Class Finds P&G’s Claims Hard to Stomach

     SAN DIEGO (CN) – Procter & Gamble pushes its over-the-counter drug Align with false claims about what its “probiotic bacteria” can do, consumers say in a Superior Court class action.
     Procter & Gamble pushes the drug for “digestive care.” It began selling it in two sizes, for $30 and $40, in early 2009.
     Lead plaintiff Dino Rikos says Procter & Gamble can’t substantiate the claims it makes for the drug.
     “Procter & Gamble claims in its advertising, including the packaging for Align, that these health benefits result because ‘Only Align Contains Bifantis®, a Unique, Patented Probiotic,’ that will ‘restore your natural balance and bring peace to your digestive system.’ Procter & Gamble has no support for these claims, even though it states that it does, going so far as to claim it has clinical proof. Procter & Gamble’s representations are false, misleading and reasonably likely to deceive the public,” the complaint states.
     “Prominently placed on its product packaging and in its other advertisements, Procter & Gamble stated and continues to state that Align contains the unique and patented probiotic bacteria ‘Bifantis®.’ Procter & Gamble advertises and continues to advertise that ‘Align is different because only Align contained Bifantis, a patented probiotic strain,’ that ‘brings peace to your digestive system.’ For marketing its Align product, Procter & Gamble uses its trademarked phrase, ‘Great Digestion Through Science.’
     “In truth, the ingredient matrix found in Align has never been substantiated, clinically or otherwise, and Procter & Gamble has no legitimate basis to make these claims. In fact, the only purported clinical trial that Procter & Gamble discusses on its website concerns the effects of Bifantis in treating symptoms of inflammatory bowel disease (‘IBS’), rather than the general population, to whom the advertisements are targeted. Even then, the study concludes that ‘[n]o statistically significant differences between [placebo and Bifantis] groups were observed at any time-point’ relating to daily IBS symptom assessments. Results from this Procter & Gamble funded study are not published in a peer-reviewed scientific journal.
     “Two of the other primary studies relied upon by Procter & Gamble as scientific proof – O’Mabony et al. 2005 and Whorwell et al. 2006 – fall far short of substantiating the Align marketing claims. Both are heavily flawed.” (Brackets and parentheses in complaint.)
     Proctor & Gamble claims, and advertises, that probiotics are “good bacteria,” but “scientists have not yet mapped the tens of thousands of bacteria strains in the human body’s intestinal flora, and do not know whether increasing one type of bacteria provides health benefits,” the complaint states.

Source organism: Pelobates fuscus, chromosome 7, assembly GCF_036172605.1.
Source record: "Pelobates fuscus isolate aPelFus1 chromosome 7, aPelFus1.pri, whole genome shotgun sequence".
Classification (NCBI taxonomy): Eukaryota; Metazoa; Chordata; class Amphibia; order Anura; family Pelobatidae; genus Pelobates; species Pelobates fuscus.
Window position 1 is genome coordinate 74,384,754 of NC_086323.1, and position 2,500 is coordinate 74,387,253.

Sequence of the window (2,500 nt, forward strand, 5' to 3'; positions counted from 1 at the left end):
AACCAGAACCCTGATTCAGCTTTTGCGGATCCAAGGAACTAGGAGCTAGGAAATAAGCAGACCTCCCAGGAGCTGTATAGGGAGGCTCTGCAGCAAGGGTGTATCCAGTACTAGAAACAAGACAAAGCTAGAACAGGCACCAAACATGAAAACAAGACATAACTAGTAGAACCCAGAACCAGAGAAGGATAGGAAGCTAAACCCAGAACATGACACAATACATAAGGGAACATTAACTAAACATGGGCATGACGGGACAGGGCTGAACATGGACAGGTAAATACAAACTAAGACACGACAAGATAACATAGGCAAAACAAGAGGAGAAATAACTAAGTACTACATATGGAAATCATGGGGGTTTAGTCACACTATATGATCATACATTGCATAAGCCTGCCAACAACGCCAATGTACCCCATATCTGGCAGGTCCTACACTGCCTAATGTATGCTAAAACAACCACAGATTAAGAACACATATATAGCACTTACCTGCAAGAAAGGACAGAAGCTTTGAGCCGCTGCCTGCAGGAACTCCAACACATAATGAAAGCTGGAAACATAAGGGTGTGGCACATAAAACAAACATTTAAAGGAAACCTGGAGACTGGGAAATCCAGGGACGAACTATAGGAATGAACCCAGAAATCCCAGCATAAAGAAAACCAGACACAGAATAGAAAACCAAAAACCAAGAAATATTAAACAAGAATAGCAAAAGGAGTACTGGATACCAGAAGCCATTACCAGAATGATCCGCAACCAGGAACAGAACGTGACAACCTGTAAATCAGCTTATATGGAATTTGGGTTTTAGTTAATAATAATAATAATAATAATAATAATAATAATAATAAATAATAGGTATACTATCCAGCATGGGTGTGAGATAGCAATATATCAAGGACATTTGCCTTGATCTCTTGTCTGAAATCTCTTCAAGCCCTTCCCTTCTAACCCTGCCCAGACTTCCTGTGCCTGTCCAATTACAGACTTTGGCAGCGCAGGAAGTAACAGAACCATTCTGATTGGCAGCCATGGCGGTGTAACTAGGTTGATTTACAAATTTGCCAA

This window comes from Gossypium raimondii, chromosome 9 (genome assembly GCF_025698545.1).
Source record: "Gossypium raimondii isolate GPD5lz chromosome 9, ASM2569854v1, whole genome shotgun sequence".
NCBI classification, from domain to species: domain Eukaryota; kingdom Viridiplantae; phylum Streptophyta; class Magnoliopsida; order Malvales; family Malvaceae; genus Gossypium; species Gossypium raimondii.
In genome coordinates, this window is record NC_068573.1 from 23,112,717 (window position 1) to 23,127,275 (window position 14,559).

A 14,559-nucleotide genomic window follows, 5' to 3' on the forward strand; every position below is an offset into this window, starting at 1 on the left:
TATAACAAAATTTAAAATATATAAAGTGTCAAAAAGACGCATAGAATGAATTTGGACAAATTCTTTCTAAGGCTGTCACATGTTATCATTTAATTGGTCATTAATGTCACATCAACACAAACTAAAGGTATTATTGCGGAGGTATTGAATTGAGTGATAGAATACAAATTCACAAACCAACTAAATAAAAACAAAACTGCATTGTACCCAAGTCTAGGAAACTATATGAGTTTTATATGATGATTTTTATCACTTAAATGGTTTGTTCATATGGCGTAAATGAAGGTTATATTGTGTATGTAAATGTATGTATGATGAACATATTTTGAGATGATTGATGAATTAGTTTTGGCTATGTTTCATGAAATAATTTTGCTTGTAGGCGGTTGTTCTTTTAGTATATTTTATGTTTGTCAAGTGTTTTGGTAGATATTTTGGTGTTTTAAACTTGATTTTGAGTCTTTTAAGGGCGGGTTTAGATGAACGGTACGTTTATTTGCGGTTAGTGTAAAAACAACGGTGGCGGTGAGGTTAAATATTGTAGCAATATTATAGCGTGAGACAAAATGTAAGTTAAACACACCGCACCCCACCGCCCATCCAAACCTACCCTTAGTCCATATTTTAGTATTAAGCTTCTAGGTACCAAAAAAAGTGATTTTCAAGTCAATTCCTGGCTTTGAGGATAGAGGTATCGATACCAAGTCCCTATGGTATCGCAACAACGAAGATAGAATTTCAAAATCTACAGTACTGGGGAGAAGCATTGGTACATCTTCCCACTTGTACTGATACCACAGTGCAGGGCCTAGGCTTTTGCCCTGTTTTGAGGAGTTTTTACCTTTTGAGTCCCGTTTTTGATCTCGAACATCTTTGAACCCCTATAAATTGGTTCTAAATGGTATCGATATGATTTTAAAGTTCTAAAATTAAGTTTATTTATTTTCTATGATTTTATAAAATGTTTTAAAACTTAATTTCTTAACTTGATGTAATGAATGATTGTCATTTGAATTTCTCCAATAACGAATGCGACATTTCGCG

“There is almost no scientific support for the notion that healthy people, such as those targeted by Procter & Gamble, benefit from bacterial supplements, such as the bacteria at issue. If probiotic bacteria do have any health benefits, they must survive the digestive tract in sufficient quantities to achieve the possible benefit. However, there is no consensus on the quantities of probiotics people might need to ingest or for how long, in order to achieve a probiotic effect, if probiotics have any such effect in healthy people.”
     Proctor & Gamble’s misrepresentations “appear prominently and conspicuously on every Align container” and its ads make the false claim that “Align, with its probiotic bacteria cultures, provides clinically proven digestive health benefits to the general public,” according to the complaint.
     “Procter & Gamble’s advertising and marketing campaign is designed to cause consumers to buy Align as a result of this deceptive message, and Procter & Gamble has succeeded. Despite being nothing more than a sugared capsule filled with naturally occurring bacteria, a 28-count package of Align retails for approximately $30, while a 42-count package retails for approximately $40.”
     Rikos and seeks damages and an injunction for violations of the Consumers Legal Remedies Act and Unlawful Business Acts and Practices.
     He is represented by Thomas O’Reardon II with Blood, Hurst & O’Reardon.
     Earlier this year, a federal judge denied Procter and Gamble’s motion to dismiss but also refused to issue injunction, saying Rikos lacked standing “because he individually does not and cannot allege a threat of future injury,” according to the complaint. The judge did say, however, said Rikos could pursue his injunctive-relief claims in state court.
     Though Procter and Gamble allegedly claims that “federal courts lack the authority to stop” its conduct, attorney Tim Blood told Courthouse News “that this position seems flawed and ultimately will be corrected.”
     Blood Hurst will “pursue all available remedies to address a defendant’s conduct, including pursing monetary relief in federal court and injunctive relief in state court,” the lawyer said. “Our choice would be to have one court address all relief, but Procter & Gamble prefers a more inefficient and wasteful course of action.”
     Procter & Gamble spokeswoman Christine Wever declined to comment on ongoing litigation.
     “Probiotic” refers to naturally occurring organisms that are supposed to be beneficial to their hosts. The term is of dubious “scientific” value.

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